Be specific and detailed, focus on outcomes. Promote the fact that all staff have been engaged in this process of improvement and you have promoted awareness in your business.
3. Do you operate an Environmental Management System (EMS)?
If you have a formal EMS such as ISO 14001, you will often tick the box and move on. However, if you are asked to provide further information then make sure you do so, be expansive and focused with your description of the system.
If you don’t have or do not intend to invest in ISO 14001 then you should clarify your position. Say that you have reviewed the applicability of ISO 14001 for your business (which you should have done if you are reading this blog) and that due to the size of your business and nature of work, concluded that a formal system is not yet warranted.
Then state that as a responsible business you have however taken a number of steps to manage your environmental impact.
List all the activities you have completed or intend to complete (i.e. measurement of your carbon footprint and waste production, staff training activities, keeping a register of relevant legislation etc.).
Always make sure you highlight why you don’t have an EMS and what you have done practically to address your environmental impact including the writing and adoption of your environmental policy.
4. Do you have an in-house Environmental Manager?
Again, unless you are a large organisation it is unlikely that you will have a specific environmental manager. Buyers do understand that the financial impact is often just to demanding for smaller businesses. However for larger and more mature businesses then maybe some investment is required. There are a number of operational models to use.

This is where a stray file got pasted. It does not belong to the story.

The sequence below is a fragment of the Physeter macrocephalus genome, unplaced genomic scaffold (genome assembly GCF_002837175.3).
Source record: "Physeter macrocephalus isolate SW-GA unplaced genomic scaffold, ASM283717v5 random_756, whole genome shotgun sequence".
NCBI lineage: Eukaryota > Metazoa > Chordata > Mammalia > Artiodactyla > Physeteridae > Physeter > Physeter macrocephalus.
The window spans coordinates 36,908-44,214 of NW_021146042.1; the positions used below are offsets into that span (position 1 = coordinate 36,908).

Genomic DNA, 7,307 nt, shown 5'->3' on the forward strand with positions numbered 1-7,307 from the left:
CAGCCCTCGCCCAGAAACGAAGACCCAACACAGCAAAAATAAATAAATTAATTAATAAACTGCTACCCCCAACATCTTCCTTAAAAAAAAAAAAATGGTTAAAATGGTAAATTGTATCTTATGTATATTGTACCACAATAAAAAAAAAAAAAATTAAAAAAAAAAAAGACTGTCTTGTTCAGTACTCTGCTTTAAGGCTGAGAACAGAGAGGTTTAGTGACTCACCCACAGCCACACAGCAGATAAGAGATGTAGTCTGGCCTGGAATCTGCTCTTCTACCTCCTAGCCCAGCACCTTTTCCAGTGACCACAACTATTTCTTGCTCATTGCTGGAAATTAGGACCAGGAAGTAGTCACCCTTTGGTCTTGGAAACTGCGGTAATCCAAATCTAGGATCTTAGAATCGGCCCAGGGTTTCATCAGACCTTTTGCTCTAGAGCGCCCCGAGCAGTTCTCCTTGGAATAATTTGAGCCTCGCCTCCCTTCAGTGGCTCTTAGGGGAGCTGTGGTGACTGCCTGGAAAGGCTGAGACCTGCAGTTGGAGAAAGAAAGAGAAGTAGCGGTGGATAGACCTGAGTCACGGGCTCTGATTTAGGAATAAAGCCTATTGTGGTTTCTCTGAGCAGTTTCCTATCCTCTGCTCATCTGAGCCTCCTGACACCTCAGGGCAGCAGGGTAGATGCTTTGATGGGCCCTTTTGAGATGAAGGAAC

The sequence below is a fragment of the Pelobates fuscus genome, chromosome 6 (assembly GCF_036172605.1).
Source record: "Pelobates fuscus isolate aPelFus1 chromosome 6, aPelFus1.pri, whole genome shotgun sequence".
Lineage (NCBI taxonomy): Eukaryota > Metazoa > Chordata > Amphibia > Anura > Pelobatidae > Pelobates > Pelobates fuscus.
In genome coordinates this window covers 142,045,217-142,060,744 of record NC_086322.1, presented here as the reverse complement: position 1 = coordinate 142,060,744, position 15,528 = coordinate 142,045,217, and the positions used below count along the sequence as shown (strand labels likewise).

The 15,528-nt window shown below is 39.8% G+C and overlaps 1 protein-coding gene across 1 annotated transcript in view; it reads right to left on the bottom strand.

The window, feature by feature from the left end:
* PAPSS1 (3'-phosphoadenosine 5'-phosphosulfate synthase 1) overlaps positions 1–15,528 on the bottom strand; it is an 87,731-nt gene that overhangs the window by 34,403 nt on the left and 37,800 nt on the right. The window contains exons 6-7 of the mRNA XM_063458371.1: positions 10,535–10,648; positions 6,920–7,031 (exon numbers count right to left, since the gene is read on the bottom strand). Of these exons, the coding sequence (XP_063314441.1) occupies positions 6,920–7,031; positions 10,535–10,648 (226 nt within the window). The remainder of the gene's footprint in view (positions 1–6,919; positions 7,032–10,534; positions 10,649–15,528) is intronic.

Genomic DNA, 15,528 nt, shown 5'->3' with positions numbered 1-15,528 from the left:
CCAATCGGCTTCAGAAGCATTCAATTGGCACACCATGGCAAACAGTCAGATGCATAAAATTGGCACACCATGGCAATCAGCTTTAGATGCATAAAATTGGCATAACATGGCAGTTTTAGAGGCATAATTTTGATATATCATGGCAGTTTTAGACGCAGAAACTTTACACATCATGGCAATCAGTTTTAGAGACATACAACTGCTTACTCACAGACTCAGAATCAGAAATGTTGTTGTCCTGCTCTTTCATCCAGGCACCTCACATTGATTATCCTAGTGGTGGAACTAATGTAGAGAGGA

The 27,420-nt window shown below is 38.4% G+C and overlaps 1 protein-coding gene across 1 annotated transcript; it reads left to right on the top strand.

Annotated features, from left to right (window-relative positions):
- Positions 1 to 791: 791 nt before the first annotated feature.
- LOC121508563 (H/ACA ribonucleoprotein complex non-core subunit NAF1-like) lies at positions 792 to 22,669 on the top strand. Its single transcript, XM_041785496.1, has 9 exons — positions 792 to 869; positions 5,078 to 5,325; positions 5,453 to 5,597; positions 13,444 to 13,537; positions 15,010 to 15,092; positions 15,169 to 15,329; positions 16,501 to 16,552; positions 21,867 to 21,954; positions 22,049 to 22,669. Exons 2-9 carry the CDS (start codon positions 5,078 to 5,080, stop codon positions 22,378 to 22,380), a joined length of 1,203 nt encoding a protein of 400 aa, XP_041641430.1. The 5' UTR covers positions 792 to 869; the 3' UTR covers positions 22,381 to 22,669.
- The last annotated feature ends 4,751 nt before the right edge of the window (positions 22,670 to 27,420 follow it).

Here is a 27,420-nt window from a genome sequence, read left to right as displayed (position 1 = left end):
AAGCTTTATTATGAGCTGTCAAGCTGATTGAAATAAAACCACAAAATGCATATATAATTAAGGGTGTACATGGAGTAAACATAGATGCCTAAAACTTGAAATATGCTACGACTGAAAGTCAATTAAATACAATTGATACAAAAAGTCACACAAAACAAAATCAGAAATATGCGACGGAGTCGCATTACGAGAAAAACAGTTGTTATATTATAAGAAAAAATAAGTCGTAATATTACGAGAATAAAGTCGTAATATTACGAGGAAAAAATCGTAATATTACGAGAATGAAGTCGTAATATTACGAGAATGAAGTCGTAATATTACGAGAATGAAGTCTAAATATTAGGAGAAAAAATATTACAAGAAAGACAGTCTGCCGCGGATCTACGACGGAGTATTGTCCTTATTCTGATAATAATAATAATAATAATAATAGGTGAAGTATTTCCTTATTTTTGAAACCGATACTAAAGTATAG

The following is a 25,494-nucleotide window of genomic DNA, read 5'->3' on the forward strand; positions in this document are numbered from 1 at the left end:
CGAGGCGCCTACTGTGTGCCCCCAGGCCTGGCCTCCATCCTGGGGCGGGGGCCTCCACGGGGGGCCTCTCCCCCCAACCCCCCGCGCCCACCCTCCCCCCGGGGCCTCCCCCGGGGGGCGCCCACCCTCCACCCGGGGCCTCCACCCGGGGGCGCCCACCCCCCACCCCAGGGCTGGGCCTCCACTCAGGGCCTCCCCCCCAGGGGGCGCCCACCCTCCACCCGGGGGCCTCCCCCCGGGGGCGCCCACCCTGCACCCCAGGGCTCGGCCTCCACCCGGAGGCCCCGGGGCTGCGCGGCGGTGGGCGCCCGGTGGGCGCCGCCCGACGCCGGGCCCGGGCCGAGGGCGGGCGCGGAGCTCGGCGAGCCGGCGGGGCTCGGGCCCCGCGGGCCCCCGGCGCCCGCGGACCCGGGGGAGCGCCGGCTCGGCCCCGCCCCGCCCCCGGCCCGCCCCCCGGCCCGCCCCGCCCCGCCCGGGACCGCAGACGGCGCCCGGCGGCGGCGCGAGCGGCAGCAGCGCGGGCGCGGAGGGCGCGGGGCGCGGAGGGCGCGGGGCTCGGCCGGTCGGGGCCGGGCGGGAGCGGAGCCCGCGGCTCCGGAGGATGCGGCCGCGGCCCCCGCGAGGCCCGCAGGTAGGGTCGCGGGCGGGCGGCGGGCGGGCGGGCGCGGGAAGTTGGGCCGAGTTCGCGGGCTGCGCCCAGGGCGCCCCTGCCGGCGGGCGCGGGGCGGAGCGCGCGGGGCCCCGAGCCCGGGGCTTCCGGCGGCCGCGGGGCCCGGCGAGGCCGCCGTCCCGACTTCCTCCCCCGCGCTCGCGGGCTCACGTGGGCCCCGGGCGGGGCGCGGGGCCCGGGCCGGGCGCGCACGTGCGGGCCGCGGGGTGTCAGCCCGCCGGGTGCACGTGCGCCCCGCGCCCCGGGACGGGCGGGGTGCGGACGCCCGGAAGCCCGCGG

Do say if you do not have a dedicated environmental manager. However, do mention your investment in environmental aspects and staff members who have been instrumental in improving your environmental performance.
You could refer to these people as ‘workplace’ champions and mention them by name and position. Also mention that a Director or MD oversees all activities and provides clear senior management support.
5. What Environmental staff training do you provide?
It may be likely that you do not provide any specific training to your staff. However, you could say that all staff inductions include a session which reviews the company’s environmental policy and activities.
Have you provided awareness raising sessions to make staff aware of environmental activities and actions? If so, then do make mention of that.
If you haven’t completed any staff training, then we would encourage you to take the first step. Start engaging your staff in the activities you would like to implement. Be delighted by the enthusiasm and commitment you will receive to making improvements.
There are many ways you could accredit environment solutions. This article from The Guardian is definitely worth a read.
As always, if you are looking for more help and support? do get in touch for a chat about the problems and issues you face in your tendering.